Sunday, December 13, 2009

Cold Souls

Cold Souls is a film with a promising premise. A company has found a way to extract a person's soul. You can then replace it with another. Paul Giamatti stars as an actor who tries the procedure only to find that he loses his acting touch.

Stop right now and image where this movie is going. The good thing is that you won't guess what's going to happen. The bad thing is that the direction the movie goes isn't particularly interesting.

One missed opportunity is to see Giamatti's acting chops. Paul could have shown us the same character with several different souls. I think Giamatti is the type of actor that wouldn't go overboard. Give Jim Carey that type of challenge and you would see several different characters. But Giamatti, and especially in a movie with this tone, could have given subtle differences to each soul.

But it's unfair to judge a movie on what it isn't. There's another important premise that I didn't go for. The movie takes us to the Russian black market for souls. It's an interesting direction, but as I mentioned before didn't really pan out.

The souls come from Russian artists, writers, and poets. The makers of the movie want us to imagine these sad, heavy souls filled with despair, yet maybe some hope. Then the makers want us to believe that sadness is beautiful.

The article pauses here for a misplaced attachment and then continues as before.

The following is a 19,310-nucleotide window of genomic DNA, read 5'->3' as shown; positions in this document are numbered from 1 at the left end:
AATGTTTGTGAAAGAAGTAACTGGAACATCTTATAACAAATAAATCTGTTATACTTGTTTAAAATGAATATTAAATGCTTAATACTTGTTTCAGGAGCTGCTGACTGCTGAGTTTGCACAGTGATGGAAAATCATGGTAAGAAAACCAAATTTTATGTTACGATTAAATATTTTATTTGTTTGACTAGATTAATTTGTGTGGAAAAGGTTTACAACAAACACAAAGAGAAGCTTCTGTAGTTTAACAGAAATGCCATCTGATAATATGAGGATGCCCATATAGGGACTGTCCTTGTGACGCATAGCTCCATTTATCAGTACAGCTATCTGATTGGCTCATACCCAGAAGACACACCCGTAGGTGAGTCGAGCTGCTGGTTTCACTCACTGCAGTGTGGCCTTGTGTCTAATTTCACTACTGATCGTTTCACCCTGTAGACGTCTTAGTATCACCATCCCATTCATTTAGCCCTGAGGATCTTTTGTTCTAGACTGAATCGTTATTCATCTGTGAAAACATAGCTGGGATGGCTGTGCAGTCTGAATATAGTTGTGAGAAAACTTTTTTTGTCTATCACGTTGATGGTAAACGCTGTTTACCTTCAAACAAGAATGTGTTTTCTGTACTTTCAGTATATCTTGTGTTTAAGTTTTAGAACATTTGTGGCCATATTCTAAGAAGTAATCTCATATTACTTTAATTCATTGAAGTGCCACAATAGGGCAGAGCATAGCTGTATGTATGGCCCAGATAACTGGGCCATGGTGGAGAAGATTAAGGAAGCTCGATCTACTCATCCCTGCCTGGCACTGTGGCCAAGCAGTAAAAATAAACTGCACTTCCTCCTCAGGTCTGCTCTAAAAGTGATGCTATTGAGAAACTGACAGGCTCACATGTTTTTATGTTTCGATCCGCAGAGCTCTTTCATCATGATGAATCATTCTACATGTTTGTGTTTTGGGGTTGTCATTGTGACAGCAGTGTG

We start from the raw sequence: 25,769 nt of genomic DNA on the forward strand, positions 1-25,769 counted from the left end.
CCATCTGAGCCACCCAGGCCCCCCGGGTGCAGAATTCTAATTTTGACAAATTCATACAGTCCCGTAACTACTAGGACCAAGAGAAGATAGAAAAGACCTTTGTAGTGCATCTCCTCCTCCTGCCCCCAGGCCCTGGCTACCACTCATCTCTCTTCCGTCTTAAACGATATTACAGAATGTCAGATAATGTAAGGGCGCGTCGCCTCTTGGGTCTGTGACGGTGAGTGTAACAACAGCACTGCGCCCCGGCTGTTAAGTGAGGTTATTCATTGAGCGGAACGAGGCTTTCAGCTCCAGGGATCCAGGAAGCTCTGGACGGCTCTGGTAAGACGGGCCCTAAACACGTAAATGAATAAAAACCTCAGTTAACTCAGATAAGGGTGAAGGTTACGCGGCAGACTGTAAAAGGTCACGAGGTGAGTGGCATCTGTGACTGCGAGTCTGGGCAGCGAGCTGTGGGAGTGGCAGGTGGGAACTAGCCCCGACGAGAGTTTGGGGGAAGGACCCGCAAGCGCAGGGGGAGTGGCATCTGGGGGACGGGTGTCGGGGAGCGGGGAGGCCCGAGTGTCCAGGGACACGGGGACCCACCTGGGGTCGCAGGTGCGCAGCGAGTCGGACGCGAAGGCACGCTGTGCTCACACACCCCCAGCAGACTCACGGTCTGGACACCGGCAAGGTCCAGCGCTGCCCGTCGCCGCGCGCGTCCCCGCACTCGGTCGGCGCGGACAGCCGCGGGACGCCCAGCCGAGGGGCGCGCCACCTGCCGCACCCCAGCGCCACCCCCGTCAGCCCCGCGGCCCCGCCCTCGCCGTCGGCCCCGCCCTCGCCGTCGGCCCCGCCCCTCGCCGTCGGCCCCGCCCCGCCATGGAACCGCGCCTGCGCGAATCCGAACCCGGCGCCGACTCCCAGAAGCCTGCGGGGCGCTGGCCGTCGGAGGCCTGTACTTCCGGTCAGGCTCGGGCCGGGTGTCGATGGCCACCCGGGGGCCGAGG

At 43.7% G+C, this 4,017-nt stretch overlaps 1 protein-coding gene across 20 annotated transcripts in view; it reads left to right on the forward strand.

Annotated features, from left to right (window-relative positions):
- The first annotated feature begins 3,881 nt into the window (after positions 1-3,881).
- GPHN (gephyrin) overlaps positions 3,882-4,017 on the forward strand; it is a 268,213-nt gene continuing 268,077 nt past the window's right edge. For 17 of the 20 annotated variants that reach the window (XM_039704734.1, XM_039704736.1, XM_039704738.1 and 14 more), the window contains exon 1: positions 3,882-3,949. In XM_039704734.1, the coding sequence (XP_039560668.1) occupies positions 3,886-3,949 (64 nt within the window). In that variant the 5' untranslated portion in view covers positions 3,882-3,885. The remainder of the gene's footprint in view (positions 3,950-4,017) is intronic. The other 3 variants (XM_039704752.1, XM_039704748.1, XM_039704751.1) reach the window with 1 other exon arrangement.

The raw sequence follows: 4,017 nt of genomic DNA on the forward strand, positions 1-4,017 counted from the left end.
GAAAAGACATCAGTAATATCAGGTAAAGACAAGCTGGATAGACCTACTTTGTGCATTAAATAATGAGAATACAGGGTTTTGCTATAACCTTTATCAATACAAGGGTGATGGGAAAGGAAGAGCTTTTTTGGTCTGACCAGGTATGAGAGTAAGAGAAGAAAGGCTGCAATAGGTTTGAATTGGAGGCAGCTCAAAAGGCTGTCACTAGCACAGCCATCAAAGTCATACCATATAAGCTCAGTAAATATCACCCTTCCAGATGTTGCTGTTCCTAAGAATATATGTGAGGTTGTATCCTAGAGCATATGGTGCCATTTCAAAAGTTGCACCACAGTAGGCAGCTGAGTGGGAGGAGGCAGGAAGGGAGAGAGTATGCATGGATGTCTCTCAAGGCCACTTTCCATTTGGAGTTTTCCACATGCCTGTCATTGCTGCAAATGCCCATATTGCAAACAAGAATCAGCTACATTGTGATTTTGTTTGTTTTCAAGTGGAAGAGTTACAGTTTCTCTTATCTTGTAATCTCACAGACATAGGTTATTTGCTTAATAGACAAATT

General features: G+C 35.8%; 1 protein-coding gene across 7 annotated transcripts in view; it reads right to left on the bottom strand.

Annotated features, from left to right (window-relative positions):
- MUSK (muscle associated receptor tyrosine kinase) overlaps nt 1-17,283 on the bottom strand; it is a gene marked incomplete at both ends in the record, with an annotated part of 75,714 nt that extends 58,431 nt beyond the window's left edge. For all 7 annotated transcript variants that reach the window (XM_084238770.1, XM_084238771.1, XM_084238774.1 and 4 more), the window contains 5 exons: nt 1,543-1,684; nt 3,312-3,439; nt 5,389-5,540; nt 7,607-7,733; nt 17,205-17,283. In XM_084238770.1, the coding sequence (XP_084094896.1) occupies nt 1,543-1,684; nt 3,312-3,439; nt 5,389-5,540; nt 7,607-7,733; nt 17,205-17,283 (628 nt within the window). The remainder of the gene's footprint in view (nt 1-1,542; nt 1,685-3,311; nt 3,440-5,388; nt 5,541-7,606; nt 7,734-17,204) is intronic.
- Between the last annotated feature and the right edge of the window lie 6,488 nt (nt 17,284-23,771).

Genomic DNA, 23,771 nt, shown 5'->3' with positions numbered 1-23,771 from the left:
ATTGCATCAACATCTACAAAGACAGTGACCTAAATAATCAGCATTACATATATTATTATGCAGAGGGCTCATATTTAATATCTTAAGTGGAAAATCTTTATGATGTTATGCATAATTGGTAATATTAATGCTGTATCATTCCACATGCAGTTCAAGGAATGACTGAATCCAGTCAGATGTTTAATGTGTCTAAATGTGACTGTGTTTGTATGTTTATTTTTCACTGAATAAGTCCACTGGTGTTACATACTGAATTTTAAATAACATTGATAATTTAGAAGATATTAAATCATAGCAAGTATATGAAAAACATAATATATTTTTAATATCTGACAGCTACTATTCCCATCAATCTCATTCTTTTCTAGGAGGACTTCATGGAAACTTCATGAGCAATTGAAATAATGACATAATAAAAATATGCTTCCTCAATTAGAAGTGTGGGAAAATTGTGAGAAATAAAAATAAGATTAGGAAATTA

Here's the problem. Sadness isn't beautiful; it's sad. Yes, sadness can be the gateway to amazing art. It's the sadness of the songwriter from a lost lover that makes the music he writes amazing. It's the sadness of the author from a childhood of loneliness that makes the story she writes have impact.

But sadness itself? Not pretty. Look at the artwork I stuck in here. That's called At Eternity's Gate by Vincent van Gogh. It's beautiful. You feel the sadness. Go ahead and click on it and look at the larger version. Look at every brush stroke. Check out how he drew the fire. So simple, yet perfect. Amazing.

But you don't want to be that guy or be with him. For that matter, while I love looking at Van Gogh's art, I wouldn't have particularly wanted to hang out with him in Arles.

I guess the title Cold Souls should have indicated that to me. If you disagree, you might like it more than I did. But I can't really recommend this unless you're a huge Giamatti fan. Otherwise, skip it.

1 comment:

Andrew Nolan said...

I like juxtaposition. Thus, I like the critic blurb at the top of the poster next to your review.

I only heard of this movie when Giamatti was on "The Daily Show" promoting it. I then immediately forgot about it until just now.